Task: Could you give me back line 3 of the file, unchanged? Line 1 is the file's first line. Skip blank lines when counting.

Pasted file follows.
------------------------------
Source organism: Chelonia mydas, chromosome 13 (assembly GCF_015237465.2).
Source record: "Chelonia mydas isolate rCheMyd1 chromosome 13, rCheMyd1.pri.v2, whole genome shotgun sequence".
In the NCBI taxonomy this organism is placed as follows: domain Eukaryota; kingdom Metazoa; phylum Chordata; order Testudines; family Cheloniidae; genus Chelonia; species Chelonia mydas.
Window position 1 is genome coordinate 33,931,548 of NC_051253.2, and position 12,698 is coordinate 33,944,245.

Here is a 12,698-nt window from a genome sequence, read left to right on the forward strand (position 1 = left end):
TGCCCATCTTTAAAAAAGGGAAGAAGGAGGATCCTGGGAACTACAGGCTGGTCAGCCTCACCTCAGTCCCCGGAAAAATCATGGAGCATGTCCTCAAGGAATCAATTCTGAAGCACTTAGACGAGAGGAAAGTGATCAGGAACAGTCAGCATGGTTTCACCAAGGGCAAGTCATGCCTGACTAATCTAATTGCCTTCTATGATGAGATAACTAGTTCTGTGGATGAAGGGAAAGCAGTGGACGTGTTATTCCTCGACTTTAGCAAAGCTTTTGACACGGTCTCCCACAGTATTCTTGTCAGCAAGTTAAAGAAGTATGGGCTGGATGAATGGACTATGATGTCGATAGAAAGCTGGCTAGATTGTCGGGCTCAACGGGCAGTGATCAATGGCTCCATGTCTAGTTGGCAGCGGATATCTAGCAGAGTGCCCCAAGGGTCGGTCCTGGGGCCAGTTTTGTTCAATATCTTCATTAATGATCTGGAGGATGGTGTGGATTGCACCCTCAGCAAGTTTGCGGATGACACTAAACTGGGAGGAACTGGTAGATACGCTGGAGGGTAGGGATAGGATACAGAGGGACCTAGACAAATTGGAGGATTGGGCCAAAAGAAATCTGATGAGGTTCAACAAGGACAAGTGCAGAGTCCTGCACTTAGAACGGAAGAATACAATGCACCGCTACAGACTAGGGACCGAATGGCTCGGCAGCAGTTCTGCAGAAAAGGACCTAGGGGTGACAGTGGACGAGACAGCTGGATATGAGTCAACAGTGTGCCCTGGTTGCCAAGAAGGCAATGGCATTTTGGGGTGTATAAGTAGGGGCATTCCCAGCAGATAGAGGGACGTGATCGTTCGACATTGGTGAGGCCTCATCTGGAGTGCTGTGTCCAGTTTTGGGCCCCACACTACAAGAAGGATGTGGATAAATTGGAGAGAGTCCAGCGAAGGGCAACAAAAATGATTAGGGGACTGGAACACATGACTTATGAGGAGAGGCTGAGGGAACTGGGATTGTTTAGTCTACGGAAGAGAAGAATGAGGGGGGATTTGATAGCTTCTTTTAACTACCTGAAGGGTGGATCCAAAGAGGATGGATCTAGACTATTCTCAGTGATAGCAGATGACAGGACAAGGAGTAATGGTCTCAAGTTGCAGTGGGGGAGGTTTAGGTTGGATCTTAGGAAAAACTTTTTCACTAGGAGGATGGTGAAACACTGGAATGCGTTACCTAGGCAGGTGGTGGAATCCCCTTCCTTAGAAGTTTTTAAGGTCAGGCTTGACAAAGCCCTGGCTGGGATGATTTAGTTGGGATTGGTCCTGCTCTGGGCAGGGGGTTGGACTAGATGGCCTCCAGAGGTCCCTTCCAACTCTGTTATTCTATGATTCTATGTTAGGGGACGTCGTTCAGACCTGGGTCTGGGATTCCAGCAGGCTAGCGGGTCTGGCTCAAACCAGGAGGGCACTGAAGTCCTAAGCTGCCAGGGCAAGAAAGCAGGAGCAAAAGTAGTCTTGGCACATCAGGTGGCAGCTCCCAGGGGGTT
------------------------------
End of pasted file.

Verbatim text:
In the NCBI taxonomy this organism is placed as follows: domain Eukaryota; kingdom Metazoa; phylum Chordata; order Testudines; family Cheloniidae; genus Chelonia; species Chelonia mydas.